Her hubby's colleague, a manager or something, was just posted here from Singapore. I met him the other day too, because he also lives in this apt complex. He came just a few days before us.
H said he attended his first function, and got so drunk, the next day he had to take medical leave. He had a dinner appointment with H and family the next day for dinner and told them he had such a bad hangover and his whole body felt limp. He couldn't think or focus at all. He complained that that shouldn't be the way, to drink that way. But he has no choice. He didn't use to drink back here in Spore too. His wife and 3 kids are still in Spore cos one of them has the PSLE this yr. I really sympathise with him, and his family.
H's hubby's GM is also a Singaporean, here without his family as well. Fortunately H's hubby has her here. I just think if you are dead drunk, you probably need more family support and love, especially the next morning.
Dh wasn't asked to drink or smoke during the dinner. They did ask him though, whether he drank or smoked, and he just replied no, and they left it at that.
I hope it remains that way forever. And I know Dh will not drink or smoke even if forced. It helps that his employers are Mormons. They will be the first to understand why one shouldn't drink or smoke, right? :-) Dh says they don't even drink tea or coffee, so....
The next thing is: how creative and innovative the Chinese can be.
We all know the transport vehicle of choice here is the bicycle. It is also very environmentally friendly.
Everyone owns a bike. My ayi rides over to work at my place too. She always charges her battery at my house.
Dh has been equipping his factory right? So the other day he was waiting for the air con men to arrive. They're supposed to install and equip the factory with air conditioners. So he was expecting them to turn up in a small van or truck.
No! There were 3 of them, each on a bicycle, laden with the aircon units and tools. Dh was so surprised.
They didn't have a ladder, and so just scaled the wall using the ledges on the outer wall. It sure looked dangerous to Dh but they are so used to it.
And they fixed up the units very quickly and left.
After that incident, Dh noticed that everyone who came to install something at his factory would come on bikes. If the machinery or equipment was bigger, it would come in parts, on several bicycles. :-)
We ordered pizza twice too. Both pizza joints are not near our place at all. It probably required a cycling time of 45min at high speed to reach? But yes, both times, the pizza guy appeared on a bicycle, and one of them on a normal one, not the motorised kind! I take my hat off to them.
The delivery boys can probably join those cyclathons or triathlons and win hands down, having cycled long distances each day for so long!
Oh yes, so we normally have to order our pizzas 1hr before hand.
Chinese people here count using their fingers differently. It's hard to describe, but after the number 5, the way they use their fingers to show the numbers are vastly different. In fact, what we show as 7 is 8 for them. The number 10 is the 2nd and 3rd finger crossed (like how we say "cross your fingers").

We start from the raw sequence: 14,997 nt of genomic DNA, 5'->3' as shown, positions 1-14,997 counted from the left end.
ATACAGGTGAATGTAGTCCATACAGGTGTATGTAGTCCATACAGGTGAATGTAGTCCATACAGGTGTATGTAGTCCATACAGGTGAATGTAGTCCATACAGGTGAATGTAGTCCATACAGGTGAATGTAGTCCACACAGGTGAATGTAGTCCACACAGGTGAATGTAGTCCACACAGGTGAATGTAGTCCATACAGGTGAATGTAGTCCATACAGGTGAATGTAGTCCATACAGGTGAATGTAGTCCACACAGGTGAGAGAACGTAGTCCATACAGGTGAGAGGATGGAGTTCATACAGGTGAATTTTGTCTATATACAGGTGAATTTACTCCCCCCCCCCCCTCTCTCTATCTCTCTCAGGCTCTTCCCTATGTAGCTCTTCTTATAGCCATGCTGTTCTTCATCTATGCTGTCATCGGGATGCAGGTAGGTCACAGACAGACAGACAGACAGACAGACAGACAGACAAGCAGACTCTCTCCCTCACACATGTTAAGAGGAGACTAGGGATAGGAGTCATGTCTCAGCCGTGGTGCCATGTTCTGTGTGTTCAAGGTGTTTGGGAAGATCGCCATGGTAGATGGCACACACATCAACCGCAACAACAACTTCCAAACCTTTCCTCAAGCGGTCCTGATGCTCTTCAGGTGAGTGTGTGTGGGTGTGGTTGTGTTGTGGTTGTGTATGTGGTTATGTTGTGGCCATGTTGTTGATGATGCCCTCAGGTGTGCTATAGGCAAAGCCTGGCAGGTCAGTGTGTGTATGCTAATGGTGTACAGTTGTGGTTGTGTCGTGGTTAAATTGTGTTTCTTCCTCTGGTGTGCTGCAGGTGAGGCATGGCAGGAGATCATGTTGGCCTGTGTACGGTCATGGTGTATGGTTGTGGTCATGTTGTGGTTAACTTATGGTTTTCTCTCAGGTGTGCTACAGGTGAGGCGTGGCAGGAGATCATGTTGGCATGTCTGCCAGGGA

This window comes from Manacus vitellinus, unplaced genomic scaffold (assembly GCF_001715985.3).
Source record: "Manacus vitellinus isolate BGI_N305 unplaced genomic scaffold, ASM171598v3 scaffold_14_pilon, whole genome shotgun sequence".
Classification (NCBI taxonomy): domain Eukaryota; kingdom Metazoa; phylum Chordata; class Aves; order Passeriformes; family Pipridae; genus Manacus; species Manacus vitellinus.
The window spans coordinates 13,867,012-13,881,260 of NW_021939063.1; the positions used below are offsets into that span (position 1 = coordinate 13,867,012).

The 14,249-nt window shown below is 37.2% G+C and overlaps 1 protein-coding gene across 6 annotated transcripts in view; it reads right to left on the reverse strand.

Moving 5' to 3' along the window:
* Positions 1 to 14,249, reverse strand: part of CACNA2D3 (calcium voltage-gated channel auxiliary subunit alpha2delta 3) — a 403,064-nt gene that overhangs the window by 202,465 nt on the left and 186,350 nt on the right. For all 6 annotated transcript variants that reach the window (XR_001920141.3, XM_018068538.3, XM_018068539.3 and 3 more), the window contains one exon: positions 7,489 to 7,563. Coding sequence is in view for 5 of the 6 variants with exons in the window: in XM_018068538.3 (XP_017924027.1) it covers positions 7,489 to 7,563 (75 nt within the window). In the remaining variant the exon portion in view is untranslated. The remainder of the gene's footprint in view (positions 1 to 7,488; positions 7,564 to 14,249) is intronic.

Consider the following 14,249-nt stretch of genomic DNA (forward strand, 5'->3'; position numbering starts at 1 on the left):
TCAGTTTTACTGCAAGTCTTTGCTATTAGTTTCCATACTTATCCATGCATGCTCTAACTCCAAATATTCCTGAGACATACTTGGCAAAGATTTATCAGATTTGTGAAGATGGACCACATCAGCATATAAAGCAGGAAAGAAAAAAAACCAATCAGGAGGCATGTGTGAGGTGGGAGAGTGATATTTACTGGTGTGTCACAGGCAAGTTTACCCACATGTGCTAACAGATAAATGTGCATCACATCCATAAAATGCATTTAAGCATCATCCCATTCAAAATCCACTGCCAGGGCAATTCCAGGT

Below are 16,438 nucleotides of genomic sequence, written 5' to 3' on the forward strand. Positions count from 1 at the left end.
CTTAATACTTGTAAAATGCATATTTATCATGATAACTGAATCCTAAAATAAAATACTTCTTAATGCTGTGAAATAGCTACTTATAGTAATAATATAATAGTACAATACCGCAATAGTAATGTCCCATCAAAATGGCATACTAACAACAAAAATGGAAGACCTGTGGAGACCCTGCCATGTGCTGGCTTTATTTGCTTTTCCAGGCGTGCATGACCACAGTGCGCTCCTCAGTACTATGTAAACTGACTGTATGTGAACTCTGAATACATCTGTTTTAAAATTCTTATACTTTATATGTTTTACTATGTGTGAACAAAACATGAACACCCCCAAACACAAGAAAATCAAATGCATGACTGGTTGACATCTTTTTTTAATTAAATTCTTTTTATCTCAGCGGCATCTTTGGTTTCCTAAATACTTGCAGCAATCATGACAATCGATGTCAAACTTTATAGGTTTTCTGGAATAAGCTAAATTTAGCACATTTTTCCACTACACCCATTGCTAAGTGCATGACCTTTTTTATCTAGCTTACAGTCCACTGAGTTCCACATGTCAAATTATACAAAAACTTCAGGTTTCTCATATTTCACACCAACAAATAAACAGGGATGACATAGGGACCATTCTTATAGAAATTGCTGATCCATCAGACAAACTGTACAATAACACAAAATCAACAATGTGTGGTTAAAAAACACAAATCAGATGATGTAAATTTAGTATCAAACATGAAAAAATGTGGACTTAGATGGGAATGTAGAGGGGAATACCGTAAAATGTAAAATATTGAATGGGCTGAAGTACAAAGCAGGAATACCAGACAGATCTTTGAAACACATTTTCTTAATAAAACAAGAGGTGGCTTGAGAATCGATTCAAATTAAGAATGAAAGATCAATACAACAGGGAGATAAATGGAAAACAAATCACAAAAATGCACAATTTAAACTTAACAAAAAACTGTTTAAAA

A little confusing at first, but now we are used to it.
Oh, and we all know how quick the Chinese are at counting, and how good they are in math. The kids here are very good at mental calc and the use of abacus.
4. Schools serving all meals
Kids here tend to spend the whole day in school. All the local kindergartens and preschools, as well as most primary schools, serve the kids breakfast, lunch and usually dinner.
I have visited a couple, and heard from friends.
I must say the menus look very appealing. They have very balanced meals, and huge portions too. The breakfast looks very good, and is like a buffet. Ds1 will surely lose out, he'll probably be happy with just a slice of bread.
H says her kids will have seaweed soup and so on too. And many other items I would not normally offer at home. Schools cater to large groups and can offer to buy a lot of food at cheaper prices, so the kids get to eat a wide variety of food too. I know that will do a lot of good for my kids! But alas, I still think they are too young to spend a whole day at school, and I do still like to spend more time with them.
Chinese parents have only 1 child and they believe that the child should spend most of the day in school, with other children. They get to learn more, and socialise too. At home, they'd be bored with just the parents and them. So most schools operate around this schedule 8am to 5pm, much like the childcare centers in Singapore.
Anyway, I have mentioned I put the kids' names down at a couple of local kindys right? They have a long waiting list and school reopens next Mon, so we've gone ahead and placed them in the international school. The one we had registered them way before, when we were still in Utah.
The local kindys will probably only reach my kids' names next year!
The intl school has half day or full day prog for preschool, so ds2 will be there till 12pm. But for ds1's age, it is from 8.15am to 3.15pm. No choice of half day, so ds1 will be there for a longer period.
They follow the US system.
Because I don't have a car, and with their staggered timings, I cannot afford to take a cab to school with them in the morning, then at 11.30am again to pick ds2 up, come home, then go again at 3pm for ds1, and possibly having to wake up a napping ds2 and drag him along to pick ds1 up as well. Hence, I have signed them up for the school bus. It works out cheaper for me too, than if I had to take all the cabs.
It is also safer because the school bus is fitted with seat belts for every kid, and there is an ayi on each us to take care of the kids.
It is definitely much cleaner than many of the cabs I have taken too.
This took some getting used to.
Over here, abortions are very very common. It is such a common procedure that no one bats an eyelid. You can see commericals and adverts everywhere, from magazines to within the cabs, painted on the big hospital wall (the facade that faces heavy traffic), and online.
They advertise "painless abortions" and that you can go to work the next day. Cheap and good.
This website shows some figures. One Beijing's hospital reported doing 40 abortions everyday.
H says, her son's classmate's mom was 5 months pregnant when they found it was a girl again, so she got an abortion. To them, and their friends and relatives, it is nothing. They already have a girl, and they wanted a boy next, so they abort. 5 months... I remember feeling all the baby's movements by then. I remember seeing the baby's face, hands, fingers and toes during the ultrasound scan.
I remember seeing how ds1 did somersaults during the 5th month scan, and how ds2 was sucking his thumb and being camera-shy (the radiologist had a hard time trying to check him). We had thought this baby must be a girl this time, until she finally saw "it" and said he's a boy.
Even if I have another boy, and I wanted a girl so badly, how can I abort?
rainbows every day, do not worry for the morrow